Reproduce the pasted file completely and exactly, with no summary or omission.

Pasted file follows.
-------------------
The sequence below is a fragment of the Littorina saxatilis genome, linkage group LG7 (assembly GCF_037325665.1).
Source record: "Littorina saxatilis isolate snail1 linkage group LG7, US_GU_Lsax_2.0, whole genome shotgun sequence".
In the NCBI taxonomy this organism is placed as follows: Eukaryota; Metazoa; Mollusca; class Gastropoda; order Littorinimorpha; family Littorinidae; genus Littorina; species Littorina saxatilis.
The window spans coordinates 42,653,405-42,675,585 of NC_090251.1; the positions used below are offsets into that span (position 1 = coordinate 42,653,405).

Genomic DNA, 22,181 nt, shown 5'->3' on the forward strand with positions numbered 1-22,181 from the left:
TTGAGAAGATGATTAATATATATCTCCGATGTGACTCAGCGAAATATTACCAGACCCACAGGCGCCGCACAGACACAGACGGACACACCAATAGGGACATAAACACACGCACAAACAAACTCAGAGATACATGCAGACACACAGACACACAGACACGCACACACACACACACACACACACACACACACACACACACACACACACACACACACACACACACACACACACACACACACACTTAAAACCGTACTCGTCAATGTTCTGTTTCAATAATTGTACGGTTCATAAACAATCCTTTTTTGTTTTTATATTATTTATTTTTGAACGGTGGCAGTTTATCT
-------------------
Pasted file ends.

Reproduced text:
The sequence below is a fragment of the Littorina saxatilis genome, linkage group LG7 (assembly GCF_037325665.1).
Source record: "Littorina saxatilis isolate snail1 linkage group LG7, US_GU_Lsax_2.0, whole genome shotgun sequence".
In the NCBI taxonomy this organism is placed as follows: Eukaryota; Metazoa; Mollusca; class Gastropoda; order Littorinimorpha; family Littorinidae; genus Littorina; species Littorina saxatilis.
The window spans coordinates 42,653,405-42,675,585 of NC_090251.1; the positions used below are offsets into that span (position 1 = coordinate 42,653,405).

Genomic DNA, 22,181 nt, shown 5'->3' on the forward strand with positions numbered 1-22,181 from the left:
TTGAGAAGATGATTAATATATATCTCCGATGTGACTCAGCGAAATATTACCAGACCCACAGGCGCCGCACAGACACAGACGGACACACCAATAGGGACATAAACACACGCACAAACAAACTCAGAGATACATGCAGACACACAGACACACAGACACGCACACACACACACACACACACACACACACACACACACACACACACACACACACACACACACACACACACACACACACACACTTAAAACCGTACTCGTCAATGTTCTGTTTCAATAATTGTACGGTTCATAAACAATCCTTTTTTGTTTTTATATTATTTATTTTTGAACGGTGGCAGTTTATCT